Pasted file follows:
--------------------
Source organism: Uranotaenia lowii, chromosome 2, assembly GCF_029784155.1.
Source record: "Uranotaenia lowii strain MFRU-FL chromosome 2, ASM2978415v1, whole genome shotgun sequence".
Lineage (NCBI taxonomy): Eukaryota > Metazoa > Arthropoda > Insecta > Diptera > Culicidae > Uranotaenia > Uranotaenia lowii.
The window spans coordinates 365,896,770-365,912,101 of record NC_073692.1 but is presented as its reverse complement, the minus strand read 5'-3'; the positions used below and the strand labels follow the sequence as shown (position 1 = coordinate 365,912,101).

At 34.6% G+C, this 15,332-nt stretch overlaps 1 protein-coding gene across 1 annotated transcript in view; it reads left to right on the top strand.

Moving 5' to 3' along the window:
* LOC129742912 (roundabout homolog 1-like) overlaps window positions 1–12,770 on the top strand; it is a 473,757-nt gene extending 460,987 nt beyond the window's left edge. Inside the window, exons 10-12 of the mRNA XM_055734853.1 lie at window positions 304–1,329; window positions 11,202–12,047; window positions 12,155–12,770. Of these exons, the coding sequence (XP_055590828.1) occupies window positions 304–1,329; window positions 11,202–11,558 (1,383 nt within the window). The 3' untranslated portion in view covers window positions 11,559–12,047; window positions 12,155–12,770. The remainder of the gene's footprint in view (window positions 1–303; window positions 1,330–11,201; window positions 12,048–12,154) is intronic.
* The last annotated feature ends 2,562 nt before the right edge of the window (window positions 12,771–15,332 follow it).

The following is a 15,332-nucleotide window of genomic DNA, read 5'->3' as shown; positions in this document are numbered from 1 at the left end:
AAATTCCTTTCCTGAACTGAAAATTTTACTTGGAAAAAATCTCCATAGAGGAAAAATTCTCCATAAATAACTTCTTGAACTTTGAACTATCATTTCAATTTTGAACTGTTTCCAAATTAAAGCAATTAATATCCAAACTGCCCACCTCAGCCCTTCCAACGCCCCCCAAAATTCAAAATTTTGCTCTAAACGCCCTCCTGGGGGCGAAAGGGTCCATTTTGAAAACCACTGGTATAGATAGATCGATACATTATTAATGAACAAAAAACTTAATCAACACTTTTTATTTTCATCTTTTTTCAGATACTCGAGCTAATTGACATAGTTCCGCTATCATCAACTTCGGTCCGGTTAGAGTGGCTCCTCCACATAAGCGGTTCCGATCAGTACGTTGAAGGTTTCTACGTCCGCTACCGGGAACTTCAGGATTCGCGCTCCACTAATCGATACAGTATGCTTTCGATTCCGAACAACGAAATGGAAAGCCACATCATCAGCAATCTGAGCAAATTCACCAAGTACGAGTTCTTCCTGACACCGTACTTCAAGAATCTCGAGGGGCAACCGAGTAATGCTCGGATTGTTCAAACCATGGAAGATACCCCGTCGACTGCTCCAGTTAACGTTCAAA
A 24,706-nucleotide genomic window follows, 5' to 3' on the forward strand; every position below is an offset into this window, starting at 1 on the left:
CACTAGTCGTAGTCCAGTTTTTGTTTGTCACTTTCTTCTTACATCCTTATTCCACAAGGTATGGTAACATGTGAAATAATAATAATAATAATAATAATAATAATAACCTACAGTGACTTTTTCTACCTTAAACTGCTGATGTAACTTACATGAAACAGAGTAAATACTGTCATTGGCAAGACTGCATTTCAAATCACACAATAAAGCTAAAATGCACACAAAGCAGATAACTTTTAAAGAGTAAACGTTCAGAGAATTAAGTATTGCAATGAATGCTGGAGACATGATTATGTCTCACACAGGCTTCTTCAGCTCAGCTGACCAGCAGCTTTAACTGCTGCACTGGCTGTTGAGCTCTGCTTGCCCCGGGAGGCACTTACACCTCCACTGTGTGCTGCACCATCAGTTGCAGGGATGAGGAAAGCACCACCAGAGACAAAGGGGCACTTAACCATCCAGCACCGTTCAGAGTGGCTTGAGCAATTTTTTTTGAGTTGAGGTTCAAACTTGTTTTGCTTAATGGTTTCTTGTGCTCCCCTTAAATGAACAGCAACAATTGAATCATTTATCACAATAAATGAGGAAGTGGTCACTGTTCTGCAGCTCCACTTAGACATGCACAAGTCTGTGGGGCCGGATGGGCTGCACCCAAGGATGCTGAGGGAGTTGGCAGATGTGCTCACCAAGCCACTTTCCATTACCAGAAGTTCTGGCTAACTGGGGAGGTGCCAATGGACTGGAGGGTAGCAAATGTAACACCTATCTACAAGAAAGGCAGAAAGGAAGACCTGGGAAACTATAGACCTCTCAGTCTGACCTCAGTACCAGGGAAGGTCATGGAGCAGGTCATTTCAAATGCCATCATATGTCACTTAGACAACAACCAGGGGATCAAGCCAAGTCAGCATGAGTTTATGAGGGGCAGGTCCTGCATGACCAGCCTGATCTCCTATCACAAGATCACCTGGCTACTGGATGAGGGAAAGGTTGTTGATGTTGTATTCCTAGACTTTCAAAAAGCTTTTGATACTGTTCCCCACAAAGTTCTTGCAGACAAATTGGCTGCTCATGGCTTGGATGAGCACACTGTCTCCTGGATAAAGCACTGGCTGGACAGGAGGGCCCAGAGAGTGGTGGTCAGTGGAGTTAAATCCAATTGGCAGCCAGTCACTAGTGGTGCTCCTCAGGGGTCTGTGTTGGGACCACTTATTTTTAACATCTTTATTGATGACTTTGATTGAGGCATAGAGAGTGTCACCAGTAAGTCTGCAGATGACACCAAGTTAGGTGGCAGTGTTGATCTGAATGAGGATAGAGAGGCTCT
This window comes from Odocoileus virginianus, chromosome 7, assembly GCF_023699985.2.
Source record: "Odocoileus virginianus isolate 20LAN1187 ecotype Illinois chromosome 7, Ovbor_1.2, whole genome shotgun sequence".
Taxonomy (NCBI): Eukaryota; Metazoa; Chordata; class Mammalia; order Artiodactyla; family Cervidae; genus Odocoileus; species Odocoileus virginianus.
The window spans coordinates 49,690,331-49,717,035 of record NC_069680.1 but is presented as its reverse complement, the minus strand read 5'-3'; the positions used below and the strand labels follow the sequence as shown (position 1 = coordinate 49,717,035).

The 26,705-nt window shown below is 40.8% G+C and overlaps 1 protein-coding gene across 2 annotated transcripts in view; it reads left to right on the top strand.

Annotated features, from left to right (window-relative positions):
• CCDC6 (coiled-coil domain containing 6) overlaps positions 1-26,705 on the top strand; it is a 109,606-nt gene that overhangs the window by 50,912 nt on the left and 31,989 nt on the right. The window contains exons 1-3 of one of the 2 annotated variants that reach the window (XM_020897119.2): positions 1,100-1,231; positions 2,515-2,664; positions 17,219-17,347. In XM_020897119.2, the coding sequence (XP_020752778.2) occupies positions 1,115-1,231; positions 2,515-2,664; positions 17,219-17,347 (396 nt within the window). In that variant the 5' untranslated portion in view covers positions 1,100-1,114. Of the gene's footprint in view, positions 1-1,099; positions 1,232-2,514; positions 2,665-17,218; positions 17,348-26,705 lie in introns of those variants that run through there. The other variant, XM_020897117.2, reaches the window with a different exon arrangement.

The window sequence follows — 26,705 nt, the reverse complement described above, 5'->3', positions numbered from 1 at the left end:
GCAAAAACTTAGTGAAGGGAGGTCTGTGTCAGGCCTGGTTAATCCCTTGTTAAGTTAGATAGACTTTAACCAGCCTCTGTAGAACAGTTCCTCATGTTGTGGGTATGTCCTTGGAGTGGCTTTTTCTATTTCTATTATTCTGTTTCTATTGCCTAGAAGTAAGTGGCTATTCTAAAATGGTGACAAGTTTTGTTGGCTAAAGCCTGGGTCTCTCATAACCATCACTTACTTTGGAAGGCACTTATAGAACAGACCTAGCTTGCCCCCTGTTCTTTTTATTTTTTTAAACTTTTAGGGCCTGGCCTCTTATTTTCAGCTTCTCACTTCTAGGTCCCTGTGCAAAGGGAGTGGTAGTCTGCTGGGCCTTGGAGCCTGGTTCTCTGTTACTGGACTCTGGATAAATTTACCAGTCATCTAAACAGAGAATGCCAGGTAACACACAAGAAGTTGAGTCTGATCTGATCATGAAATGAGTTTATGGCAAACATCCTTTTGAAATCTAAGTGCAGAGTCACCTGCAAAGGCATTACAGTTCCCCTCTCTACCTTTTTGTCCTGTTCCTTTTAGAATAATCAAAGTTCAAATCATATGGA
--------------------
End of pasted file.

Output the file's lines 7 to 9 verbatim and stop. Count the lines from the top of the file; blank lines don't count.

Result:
* LOC129742912 (roundabout homolog 1-like) overlaps window positions 1–12,770 on the top strand; it is a 473,757-nt gene extending 460,987 nt beyond the window's left edge. Inside the window, exons 10-12 of the mRNA XM_055734853.1 lie at window positions 304–1,329; window positions 11,202–12,047; window positions 12,155–12,770. Of these exons, the coding sequence (XP_055590828.1) occupies window positions 304–1,329; window positions 11,202–11,558 (1,383 nt within the window). The 3' untranslated portion in view covers window positions 11,559–12,047; window positions 12,155–12,770. The remainder of the gene's footprint in view (window positions 1–303; window positions 1,330–11,201; window positions 12,048–12,154) is intronic.
* The last annotated feature ends 2,562 nt before the right edge of the window (window positions 12,771–15,332 follow it).

The following is a 15,332-nucleotide window of genomic DNA, read 5'->3' as shown; positions in this document are numbered from 1 at the left end: